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Wed., Oct. 7
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City retirees’ 2014 health care savings projected


The city of Ogdensburg’s 89 Medicare-eligible retirees and their dependents could save just over $270,000 in health care costs in 2014 by switching coverage plans.

At Monday’s City Council meeting, First Niagara Benefits Consulting Vice Presidents Zachary Zuckerman and Judy M. Tyo told the lawmakers that switching from a self-insured system where the city pays the provider directly to one where the city pays a monthly premium to Excellus Blue Cross Blue Shield’s Medicare Blue preferred provider organization will cut costs and maintain coverage.

Under the current setup, according to Mr. Zuckerman, the total cost in 2014 to the city would be $561,569. With Medicare Blue PPO, the cost would be $290,474.64, a savings of $271,094.36.

The advice comes at a crucial time. The city’s employee health care costs for this year will probably exceed the $2.6 million budget. The proposed $19.1 million city budget for 2014 has $2.8 million projected. City Manager John M. Pinkerton is predicting a $4 million annual bill in another 10 years.

In 2004, the city’s health care bill was $1.4 million.

Mr. Zuckerman said the city would join several other municipalities whose retirees and their dependants would be part of a Medicare Blue PPO coverage pool and keep costs down. Retirees who already pay premiums would continue to do so, but at a lower amount, said City Comptroller Philip A. Cosmo.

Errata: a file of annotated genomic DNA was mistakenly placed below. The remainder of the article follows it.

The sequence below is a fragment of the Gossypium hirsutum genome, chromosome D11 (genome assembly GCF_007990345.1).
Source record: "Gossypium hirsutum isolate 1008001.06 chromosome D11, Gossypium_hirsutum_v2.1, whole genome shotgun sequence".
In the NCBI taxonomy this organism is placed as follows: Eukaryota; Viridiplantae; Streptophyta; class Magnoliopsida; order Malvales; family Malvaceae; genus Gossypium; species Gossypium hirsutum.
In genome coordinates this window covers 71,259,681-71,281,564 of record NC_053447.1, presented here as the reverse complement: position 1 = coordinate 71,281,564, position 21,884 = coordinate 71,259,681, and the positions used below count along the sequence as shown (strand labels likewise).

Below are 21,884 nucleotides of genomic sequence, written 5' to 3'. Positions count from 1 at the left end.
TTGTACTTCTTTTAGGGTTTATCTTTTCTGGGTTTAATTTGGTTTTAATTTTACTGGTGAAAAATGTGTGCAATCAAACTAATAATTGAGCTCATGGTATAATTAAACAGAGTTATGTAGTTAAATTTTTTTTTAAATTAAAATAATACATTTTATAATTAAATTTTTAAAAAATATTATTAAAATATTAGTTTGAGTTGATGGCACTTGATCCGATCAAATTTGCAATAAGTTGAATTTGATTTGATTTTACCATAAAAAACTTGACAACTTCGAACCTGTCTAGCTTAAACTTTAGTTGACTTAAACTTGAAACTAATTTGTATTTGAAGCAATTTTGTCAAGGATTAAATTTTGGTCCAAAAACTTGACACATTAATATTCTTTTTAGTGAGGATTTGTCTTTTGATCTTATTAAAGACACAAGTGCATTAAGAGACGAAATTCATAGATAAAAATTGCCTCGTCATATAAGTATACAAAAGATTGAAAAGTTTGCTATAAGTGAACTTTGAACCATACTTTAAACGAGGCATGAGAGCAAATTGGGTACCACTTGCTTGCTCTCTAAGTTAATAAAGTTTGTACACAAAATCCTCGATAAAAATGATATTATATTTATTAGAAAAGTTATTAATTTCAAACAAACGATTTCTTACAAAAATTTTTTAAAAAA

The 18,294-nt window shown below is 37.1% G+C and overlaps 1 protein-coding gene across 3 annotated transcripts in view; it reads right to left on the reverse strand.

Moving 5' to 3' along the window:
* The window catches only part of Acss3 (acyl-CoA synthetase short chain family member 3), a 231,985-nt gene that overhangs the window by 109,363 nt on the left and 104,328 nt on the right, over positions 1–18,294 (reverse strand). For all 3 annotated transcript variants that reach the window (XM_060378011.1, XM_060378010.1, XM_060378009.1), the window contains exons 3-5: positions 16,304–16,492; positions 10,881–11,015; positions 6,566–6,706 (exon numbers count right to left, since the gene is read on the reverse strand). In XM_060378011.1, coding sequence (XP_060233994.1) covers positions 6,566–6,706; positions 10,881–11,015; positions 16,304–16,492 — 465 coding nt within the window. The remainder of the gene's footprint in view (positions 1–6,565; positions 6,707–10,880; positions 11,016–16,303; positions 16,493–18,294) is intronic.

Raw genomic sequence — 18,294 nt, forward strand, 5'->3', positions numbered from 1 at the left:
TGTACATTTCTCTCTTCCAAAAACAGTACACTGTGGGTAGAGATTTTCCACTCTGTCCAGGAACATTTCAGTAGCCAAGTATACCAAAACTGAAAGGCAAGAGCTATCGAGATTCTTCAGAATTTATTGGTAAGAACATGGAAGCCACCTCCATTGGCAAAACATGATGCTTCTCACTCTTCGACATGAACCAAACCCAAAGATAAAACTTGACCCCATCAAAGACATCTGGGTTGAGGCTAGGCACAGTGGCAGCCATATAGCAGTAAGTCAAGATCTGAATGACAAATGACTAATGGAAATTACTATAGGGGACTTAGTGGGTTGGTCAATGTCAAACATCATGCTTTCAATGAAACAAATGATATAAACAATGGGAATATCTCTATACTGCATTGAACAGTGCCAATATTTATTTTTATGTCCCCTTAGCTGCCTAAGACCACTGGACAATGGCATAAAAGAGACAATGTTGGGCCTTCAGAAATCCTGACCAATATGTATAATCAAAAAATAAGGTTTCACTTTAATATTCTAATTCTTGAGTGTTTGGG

Mayor William D. Nelson liked what he heard.

“To me, it’s a no-brainer,” he said.

Councilor Daniel E. Skamperle wasn’t quite satisfied.

“I wish it was higher,” he said. “Any savings is good savings.”

The city’s self-insurance provides coverage for 516 current and retired employees and their dependents. The health care budgets in recent years have exceeded their seven-digit projections.

In 2012, the total was $2,652,387.51. In 2011, the city’s final bill for health coverage was $2,325,766.80.

In other business, the council voted unanimously in favor of paying $18,750 to the engineering firm Barton & Loguidice of Syracuse to

conduct concrete foundation and soil contamination for polychlorinated biphenyl - PCB - at the former Standard Shade Roller site on Covington Street.

Full demolition and removal is anticipated in spring/summer 2014.

Barton & Loguidice’s findings were based on the results from 37 soil borings and seven monitoring wells.

A laboratory analysis was conducted on five sediment samples, 14 concrete samples, 13 groundwater samples and 74 soil samples.

Standard Shade Roller closed in the 1990s, was demolished in 2011 and is eyed for redevelopment.

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